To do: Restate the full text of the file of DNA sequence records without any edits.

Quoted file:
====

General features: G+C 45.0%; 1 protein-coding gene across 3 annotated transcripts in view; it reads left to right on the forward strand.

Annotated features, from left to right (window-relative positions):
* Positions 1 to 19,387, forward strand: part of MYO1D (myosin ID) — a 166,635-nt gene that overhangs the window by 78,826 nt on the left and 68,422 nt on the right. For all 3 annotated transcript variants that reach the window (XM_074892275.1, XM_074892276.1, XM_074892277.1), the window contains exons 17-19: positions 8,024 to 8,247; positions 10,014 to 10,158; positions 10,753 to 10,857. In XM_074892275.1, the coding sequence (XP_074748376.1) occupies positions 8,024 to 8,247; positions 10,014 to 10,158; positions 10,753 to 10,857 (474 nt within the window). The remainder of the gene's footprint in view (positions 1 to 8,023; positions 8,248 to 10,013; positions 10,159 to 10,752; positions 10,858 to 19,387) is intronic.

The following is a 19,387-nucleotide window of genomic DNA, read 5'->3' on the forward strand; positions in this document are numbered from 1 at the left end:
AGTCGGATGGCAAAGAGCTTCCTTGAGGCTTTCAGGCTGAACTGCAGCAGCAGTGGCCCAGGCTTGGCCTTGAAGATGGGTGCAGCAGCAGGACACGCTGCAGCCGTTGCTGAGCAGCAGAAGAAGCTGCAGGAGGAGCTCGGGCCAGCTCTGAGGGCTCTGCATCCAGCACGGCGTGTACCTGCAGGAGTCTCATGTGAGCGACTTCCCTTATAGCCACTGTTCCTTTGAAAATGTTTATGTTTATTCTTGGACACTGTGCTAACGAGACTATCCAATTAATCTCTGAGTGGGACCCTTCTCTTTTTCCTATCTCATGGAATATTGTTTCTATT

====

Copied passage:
General features: G+C 45.0%; 1 protein-coding gene across 3 annotated transcripts in view; it reads left to right on the forward strand.

Annotated features, from left to right (window-relative positions):
* Positions 1 to 19,387, forward strand: part of MYO1D (myosin ID) — a 166,635-nt gene that overhangs the window by 78,826 nt on the left and 68,422 nt on the right. For all 3 annotated transcript variants that reach the window (XM_074892275.1, XM_074892276.1, XM_074892277.1), the window contains exons 17-19: positions 8,024 to 8,247; positions 10,014 to 10,158; positions 10,753 to 10,857. In XM_074892275.1, the coding sequence (XP_074748376.1) occupies positions 8,024 to 8,247; positions 10,014 to 10,158; positions 10,753 to 10,857 (474 nt within the window). The remainder of the gene's footprint in view (positions 1 to 8,023; positions 8,248 to 10,013; positions 10,159 to 10,752; positions 10,858 to 19,387) is intronic.

The following is a 19,387-nucleotide window of genomic DNA, read 5'->3' on the forward strand; positions in this document are numbered from 1 at the left end:
AGTCGGATGGCAAAGAGCTTCCTTGAGGCTTTCAGGCTGAACTGCAGCAGCAGTGGCCCAGGCTTGGCCTTGAAGATGGGTGCAGCAGCAGGACACGCTGCAGCCGTTGCTGAGCAGCAGAAGAAGCTGCAGGAGGAGCTCGGGCCAGCTCTGAGGGCTCTGCATCCAGCACGGCGTGTACCTGCAGGAGTCTCATGTGAGCGACTTCCCTTATAGCCACTGTTCCTTTGAAAATGTTTATGTTTATTCTTGGACACTGTGCTAACGAGACTATCCAATTAATCTCTGAGTGGGACCCTTCTCTTTTTCCTATCTCATGGAATATTGTTTCTATT